How to copy or duplicate a slice in Go

The builtin copy() and append() functions eases the task of duplicating slices in Go, but you’ll need to watch out for some edge cases

Copying the elements of a slice to another slice is straightforward in Go, but it should be done using the builtin copy or append functions. If you simply assign an existing slice to a new variable, the slice will not be duplicated.

Both variables will refer to the exact same slice, so any changes to the slice’s value will be reflected in all its references. This is also true when passing a slice to a function since slices are passed by reference in Go.

func changeSlice(s []int) {
	if len(s) > 0 {
		s[0] = 5
	}
}

func main() {
	s1 := []int{1, 2, 3, 4, 5}
	s2 := s1

	fmt.Println(s1, s2) // [1 2 3 4 5] [1 2 3 4 5]

	s2[1] = 10 // this change is reflected in both s1 and s2
	fmt.Println(s1, s2) // [1 10 3 4 5] [1 10 3 4 5]

	changeSlice(s1)
	fmt.Println(s1, s2) // [5 10 3 4 5] [5 10 3 4 5]
}

Using copy

To clone a slice without affecting the original, the copy function can be used as shown below:

func main() {
	s1 := []int{1, 2, 3, 4, 5}
	s2 := make([]int, len(s1))

	copy(s2, s1)
	fmt.Println(s1, s2) // [1 2 3 4 5] [1 2 3 4 5]

	s2[1] = 10 // changing s2 does not affect s1
	fmt.Println(s1, s2) // [1 2 3 4 5] [1 10 3 4 5]
}

The copy function takes the destination slice as the first argument and the source slice as the second, and both slices must be of the same type. The return value of copy is the number of elements that was copied. If you don’t need this value, you can just ignore it as I’ve done above.

When using the copy function, there one major thing to note: the lengths of both destination and source slices do not have to be equal. It will only copy up to the smaller number of elements. So if you attempt to copy to an empty or nil slice, nothing will be copied.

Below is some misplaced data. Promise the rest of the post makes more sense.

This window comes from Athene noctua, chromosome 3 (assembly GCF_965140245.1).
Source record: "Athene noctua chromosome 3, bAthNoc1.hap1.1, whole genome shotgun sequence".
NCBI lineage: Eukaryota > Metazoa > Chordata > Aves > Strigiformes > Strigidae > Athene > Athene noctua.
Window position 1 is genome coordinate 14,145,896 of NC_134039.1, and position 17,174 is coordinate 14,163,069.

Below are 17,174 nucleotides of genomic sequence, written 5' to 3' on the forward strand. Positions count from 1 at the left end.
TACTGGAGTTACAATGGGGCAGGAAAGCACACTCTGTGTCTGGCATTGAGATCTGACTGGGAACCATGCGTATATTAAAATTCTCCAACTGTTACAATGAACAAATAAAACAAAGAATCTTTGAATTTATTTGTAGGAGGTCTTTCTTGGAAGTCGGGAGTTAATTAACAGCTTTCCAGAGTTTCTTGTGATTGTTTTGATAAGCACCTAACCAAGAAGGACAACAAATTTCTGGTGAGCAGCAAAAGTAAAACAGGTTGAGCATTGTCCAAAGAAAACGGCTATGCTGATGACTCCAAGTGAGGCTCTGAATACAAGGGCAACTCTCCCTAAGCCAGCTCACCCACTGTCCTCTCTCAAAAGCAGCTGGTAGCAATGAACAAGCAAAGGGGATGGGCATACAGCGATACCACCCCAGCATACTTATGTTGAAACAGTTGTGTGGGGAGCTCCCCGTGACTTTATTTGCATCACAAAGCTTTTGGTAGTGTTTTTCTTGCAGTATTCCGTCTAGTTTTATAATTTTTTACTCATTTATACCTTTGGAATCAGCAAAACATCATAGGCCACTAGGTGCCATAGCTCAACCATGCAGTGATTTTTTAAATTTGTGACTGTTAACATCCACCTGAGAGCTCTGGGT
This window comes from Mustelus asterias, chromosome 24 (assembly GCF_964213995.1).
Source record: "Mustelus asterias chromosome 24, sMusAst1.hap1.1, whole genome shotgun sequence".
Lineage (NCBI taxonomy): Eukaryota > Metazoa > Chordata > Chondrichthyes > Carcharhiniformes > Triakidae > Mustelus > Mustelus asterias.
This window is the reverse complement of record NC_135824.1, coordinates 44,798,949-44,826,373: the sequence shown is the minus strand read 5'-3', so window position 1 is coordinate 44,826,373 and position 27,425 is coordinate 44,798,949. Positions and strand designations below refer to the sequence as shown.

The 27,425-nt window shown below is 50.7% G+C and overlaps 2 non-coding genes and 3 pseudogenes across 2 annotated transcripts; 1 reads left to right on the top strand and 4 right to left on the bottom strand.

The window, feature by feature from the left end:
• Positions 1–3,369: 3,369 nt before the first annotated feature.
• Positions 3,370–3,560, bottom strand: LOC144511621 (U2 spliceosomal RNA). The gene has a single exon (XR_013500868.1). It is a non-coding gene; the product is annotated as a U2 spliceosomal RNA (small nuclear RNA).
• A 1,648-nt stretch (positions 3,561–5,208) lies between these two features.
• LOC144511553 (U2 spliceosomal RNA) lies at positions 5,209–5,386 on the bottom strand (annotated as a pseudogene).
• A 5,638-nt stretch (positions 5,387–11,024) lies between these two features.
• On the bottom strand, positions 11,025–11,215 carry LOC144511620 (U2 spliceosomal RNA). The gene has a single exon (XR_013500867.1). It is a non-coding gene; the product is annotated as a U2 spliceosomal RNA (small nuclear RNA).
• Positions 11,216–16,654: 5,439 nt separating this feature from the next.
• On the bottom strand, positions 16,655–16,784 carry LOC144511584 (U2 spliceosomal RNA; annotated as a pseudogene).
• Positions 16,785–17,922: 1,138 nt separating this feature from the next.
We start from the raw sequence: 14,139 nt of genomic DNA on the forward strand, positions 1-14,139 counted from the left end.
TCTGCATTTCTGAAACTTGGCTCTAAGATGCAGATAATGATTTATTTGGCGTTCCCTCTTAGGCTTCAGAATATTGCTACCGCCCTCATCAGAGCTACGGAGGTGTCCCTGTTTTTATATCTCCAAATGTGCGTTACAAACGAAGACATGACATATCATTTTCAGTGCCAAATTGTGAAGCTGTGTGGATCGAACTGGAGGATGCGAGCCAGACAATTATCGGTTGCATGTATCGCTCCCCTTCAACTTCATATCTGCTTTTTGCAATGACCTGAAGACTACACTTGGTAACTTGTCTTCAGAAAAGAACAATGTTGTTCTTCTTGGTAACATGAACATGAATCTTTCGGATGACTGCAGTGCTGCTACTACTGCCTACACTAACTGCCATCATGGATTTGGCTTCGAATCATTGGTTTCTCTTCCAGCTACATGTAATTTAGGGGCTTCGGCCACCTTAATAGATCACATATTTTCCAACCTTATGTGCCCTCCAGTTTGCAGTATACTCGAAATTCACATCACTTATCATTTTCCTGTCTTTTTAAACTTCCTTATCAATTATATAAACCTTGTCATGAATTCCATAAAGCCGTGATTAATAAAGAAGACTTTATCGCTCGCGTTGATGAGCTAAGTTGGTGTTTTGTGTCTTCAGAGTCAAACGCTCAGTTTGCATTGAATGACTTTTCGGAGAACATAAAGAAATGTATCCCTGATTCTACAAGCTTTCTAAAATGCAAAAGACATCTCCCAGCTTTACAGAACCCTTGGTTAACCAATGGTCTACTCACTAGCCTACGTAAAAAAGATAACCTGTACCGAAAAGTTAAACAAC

func main() {
	s1 := []int{1, 2, 3, 4, 5} // s1 is length 5
	s2 := make([]int, 3)       // s2 is length 3

	copy(s2, s1)
	fmt.Println(s2) // [1 2 3]

	var s3 []int // nil slice of length 0
	copy(s3, s1)
	fmt.Println(s3) // []
}

Using append

The builtin append function may also be used to copy a slice in Go. Here’s how:

func main() {
	s1 := []int{1, 2, 3, 4, 5}
	s2 := []int{}
	s2 = append([]int(nil), s1...)

	fmt.Println(s1, s2) // [1 2 3 4 5] [1 2 3 4 5]

	s1[0] = 20
	fmt.Println(s1, s2) // [20 2 3 4 5] [1 2 3 4 5]
}

In this case, the elements of s1 is appended to a nil slice and the resulting slice is assigned to s2. This method duplicates the entire slice regardless of the length of the destination unlike copy above. Also note that the length of the destination slice may be truncated or increased according to the length of the source.

Edge cases

There are some edge cases with both methods discussed above. With copy, the destination slice will not be nil even if the source slice is nil:

func main() {
	var s1 []int
	s2 := make([]int, len(s1))

	copy(s2, s1)
	fmt.Println(s1 == nil, s2 == nil) // true false
}

You can use the code below to fix this problem:

func main() {
	var s1 []int
	s2 := make([]int, len(s1))

	if s1 == nil {
		s2 = nil
	} else {
		copy(s2, s1)
	}

	fmt.Println(s1 == nil, s2 == nil) // true true
}

With append, the destination slice will be nil if the source slice is a non-nil slice with zero elements:

func main() {
	s1 := make([]int, 0)
	var s2 []int
	s2 = append([]int(nil), s1...)

	fmt.Println(s1 == nil, s2 == nil) // false true
}

This can be fixed by creating a three-index subslice of the original slice and append to that instead while ensuring that the result does not share any elements with the source (by restricting the length and capacity of the subslice to be zero).

func main() {
	s1 := make([]int, 0)
	var s2 []int
	s2 = append(s1[:0:0], s1...)

	fmt.Println(s1 == nil, s2 == nil) // false false
}

Wrap up

In this article, we looked at two different ways to clone a slice in Go, and also considered some edge cases associated with both methods. If you have any further contribution, feel free to leave a comment below.

Thanks for reading, and happy coding!